We like to think of ourselves as rational creatures. We watch our backs, weigh the odds, pack an umbrella. But both neuroscience and social science suggest that we are more optimistic than realistic.” Tali Sharot
Seeing the Upside as Opposed to Reality
Optimism bias helps explain why we often overextend and see the upside of a situation rather than looking at things as they truly are. Research has shown humans are generally more optimistic than not. We believe the future will most probably be better than the past or present. Tali Sharot, a research fellow in cognitive, perceptual, and brain sciences at University College London, has examined the optimistic side of humanity extensively, and offers these insights into the phenomenon:
We overestimate the chances good things will happen to us and underestimate the likelihood we will meet with misfortune. In the Western world, divorce rates are higher than 40 percent: Two out of five marriages end in divorce. But newlyweds estimate their own likelihood of divorce at zero. Even divorce lawyers, who should know better, vastly underestimate their own likelihood of divorce. Although the sunniest optimists are just as likely to divorce as the next person, they are also more likely to remarry. In the words of the 18th-century English author Samuel Johnson, “Remarriage is the triumph of hope over experience.” (1a)
Many of us who have children believe that our kids will be especially talented, even while thinking our neighbour’s kids aren’t all that promising. A survey conducted in 2007, on behalf of the BBC, found 93 percent of respondents were optimistic about the future of their own family, while only 17 percent were optimistic about the future of other families. Collectively, we can grow pessimistic — about the future of our fellow citizens, about the direction of our country, about the ability of our leaders to improve education and reduce crime — while we continue to think our own future is bright. (1)
What Causes Us to be Optimistic?
There are four factors that cause a person to be optimistically biased. These include, their desired end state (how they visualise the future), their cognitive mechanisms (the way they think and process information), the information they have about themselves versus others, and their overall mood.(2a) Humans form beliefs asymmetrically, hence we tend to discount bad news but embrace good news. This reduced impact of unfavourable information on belief updating may have important societal implications, including the generation of financial market bubbles, ill preparedness in the face of natural disasters, and overly aggressive medical decisions.(2)
Researchers have identified some general rules most people adhere to when forming beliefs about reality. Normative theories suggest when favourable news is presented to an individual, the individual accepts this information and incorporates it into their beliefs. When unfavourable news is presented, people show an aversion to incorporating it. Specifically, they discount the strength of the new information. This tendency to selectively ignore negative information is known as the “good news/bad news effect.”(3) It seems our brains are hardwired to be positive and look for good news most of the time. While this gives the feeling everything is going to be alright, it sets us up for an illusory existence.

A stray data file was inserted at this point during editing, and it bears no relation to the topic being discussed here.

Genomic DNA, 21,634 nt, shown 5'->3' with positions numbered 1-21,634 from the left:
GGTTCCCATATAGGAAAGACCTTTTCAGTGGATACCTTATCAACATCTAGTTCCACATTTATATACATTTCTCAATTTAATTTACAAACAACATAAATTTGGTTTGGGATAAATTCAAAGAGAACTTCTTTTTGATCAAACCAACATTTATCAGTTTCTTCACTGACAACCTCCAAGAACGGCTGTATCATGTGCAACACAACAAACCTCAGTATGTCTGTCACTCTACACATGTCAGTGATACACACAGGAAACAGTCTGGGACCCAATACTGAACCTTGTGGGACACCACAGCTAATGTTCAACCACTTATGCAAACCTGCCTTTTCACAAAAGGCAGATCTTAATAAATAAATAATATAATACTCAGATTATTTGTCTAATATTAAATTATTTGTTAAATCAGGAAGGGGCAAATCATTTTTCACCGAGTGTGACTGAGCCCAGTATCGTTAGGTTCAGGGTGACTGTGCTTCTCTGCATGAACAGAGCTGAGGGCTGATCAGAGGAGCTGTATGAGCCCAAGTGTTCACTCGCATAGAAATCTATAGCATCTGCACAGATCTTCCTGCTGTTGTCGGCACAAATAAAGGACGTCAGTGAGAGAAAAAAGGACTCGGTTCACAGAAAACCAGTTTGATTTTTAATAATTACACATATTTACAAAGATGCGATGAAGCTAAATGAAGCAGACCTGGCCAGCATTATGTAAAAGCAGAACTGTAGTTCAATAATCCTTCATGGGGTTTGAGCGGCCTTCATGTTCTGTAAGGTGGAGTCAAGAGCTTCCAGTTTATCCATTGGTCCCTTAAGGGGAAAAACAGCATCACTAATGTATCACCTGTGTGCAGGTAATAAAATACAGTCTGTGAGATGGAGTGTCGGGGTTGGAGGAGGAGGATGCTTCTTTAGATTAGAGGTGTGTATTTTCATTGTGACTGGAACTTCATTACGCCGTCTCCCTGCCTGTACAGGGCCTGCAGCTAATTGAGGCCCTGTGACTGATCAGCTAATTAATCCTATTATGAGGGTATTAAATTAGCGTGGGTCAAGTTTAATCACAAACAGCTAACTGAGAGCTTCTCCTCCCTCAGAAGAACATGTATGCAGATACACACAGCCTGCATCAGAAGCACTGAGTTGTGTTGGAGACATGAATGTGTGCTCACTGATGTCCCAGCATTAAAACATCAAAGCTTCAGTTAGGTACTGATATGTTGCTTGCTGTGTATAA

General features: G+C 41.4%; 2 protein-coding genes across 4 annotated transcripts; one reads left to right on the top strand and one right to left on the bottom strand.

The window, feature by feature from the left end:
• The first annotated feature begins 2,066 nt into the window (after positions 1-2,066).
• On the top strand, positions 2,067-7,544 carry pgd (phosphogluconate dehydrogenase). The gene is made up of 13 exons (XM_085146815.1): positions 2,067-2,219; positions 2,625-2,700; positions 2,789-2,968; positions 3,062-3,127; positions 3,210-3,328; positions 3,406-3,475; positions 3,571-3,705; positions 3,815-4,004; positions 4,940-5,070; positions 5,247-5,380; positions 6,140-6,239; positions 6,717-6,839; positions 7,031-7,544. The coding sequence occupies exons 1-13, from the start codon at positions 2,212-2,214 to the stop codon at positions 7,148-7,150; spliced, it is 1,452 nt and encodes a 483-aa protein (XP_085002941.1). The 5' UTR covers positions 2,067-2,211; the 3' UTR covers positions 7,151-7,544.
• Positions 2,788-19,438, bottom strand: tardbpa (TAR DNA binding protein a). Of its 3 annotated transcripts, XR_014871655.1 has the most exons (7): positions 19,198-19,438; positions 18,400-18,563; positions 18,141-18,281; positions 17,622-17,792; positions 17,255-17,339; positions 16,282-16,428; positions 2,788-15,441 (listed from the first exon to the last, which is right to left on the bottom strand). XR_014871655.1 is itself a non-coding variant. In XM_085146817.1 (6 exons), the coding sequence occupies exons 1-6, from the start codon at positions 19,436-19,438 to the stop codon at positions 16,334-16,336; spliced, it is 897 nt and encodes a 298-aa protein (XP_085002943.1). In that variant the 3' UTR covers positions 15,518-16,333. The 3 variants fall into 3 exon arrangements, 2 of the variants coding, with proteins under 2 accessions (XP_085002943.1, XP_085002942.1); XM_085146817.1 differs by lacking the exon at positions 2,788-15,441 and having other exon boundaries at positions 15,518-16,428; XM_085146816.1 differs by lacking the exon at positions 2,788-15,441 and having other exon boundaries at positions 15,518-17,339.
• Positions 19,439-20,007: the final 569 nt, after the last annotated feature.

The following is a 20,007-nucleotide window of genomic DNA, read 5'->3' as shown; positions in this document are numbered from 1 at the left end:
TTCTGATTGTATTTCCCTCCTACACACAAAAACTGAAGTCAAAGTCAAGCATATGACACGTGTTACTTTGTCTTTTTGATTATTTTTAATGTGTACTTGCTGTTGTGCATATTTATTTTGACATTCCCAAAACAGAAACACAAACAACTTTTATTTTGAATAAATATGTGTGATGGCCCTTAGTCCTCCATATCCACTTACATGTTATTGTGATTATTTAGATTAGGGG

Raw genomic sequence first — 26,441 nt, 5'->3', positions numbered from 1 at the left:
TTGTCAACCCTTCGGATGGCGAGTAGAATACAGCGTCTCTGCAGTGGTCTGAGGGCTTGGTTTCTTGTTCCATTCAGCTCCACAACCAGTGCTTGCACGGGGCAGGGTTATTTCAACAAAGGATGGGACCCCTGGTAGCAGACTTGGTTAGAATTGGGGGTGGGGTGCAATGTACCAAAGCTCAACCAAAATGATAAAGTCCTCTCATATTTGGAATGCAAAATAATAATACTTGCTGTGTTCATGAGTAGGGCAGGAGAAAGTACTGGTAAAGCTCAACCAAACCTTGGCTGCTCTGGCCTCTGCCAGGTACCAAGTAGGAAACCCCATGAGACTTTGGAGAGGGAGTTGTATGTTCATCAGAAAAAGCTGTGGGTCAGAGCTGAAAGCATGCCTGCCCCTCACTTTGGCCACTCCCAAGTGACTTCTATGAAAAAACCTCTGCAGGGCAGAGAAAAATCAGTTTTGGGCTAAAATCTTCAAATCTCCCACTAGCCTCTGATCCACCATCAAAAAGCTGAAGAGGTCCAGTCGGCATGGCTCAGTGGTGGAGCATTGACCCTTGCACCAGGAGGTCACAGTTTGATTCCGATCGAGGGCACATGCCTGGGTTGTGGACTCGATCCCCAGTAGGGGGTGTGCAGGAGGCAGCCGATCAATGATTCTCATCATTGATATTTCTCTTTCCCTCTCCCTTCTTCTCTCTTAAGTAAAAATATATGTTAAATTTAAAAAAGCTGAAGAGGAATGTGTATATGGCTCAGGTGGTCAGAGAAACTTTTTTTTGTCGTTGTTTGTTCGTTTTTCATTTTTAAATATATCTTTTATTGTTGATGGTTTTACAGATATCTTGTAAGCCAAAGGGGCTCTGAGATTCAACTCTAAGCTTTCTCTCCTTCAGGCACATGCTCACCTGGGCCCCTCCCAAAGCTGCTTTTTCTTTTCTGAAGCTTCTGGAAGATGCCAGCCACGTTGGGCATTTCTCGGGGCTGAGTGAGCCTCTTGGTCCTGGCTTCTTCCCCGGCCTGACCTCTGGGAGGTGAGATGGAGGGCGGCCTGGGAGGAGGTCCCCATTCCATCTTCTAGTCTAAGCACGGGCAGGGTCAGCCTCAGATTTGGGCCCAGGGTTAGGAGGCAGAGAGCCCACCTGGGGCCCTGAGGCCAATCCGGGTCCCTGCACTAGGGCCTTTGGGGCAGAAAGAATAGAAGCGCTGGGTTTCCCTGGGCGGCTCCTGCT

We are more optimistic about things we are familiar with!
A Harvard University study published in the New England Journal of Medicine found Americans’ distrust for their country’s health care industry was high, but they highly rated their own medical practitioners. Similarly, the American public hate Congress yet like their local representatives. The bias speaks to a deep-seated belief we hold as humans. The things we are more familiar with seem less amenable to outside influences. More generally, the optimism bias gives us the false comfort in knowing, deep down, that we are immune to statistical probability. Psychologists speculate we have this mechanism to override the mountain of negative data and swarm of naysayers, both of which tell us happiness shouldn’t be possible, so that we may find personal fulfilment anyway.(4)
As humanity struggles with major challenges of environmental degradation, ecosystem collapse, ocean acidification, a changing climate, resource depletion, and economic uncertainty, it seems like a good time to reassess the validity of our decision making ability. Are we placing too much emphasis upon our optimist nature? Are we hoping things will work out, as opposed to basing our decisions and actions on reality? Many of our most recent crises have been driven by an unrealistic expectation of the future, expectations the future will look like the past. While it is important to be positive and strive to do well, it is equally important to look at the facts and information to make realistic decisions based on the relevant available data.
Sources: excerpts from Rethink…Your world, Your future.
(2a) Shepperd, James A.; Patrick Carroll; Jodi Grace; Meredith Terry (2002). “Exploring the Causes of Comparative Optimism”. Psychologica Belgica 42: 65–98.
(2/3) Tali Sharot, Ryota Kanai, David Marston, Christoph W. Korn, Geraint Rees, and Raymond J. Dolan, Selectively altering belief formation in the human brain, New York University, New York, NY, August 15, 2012.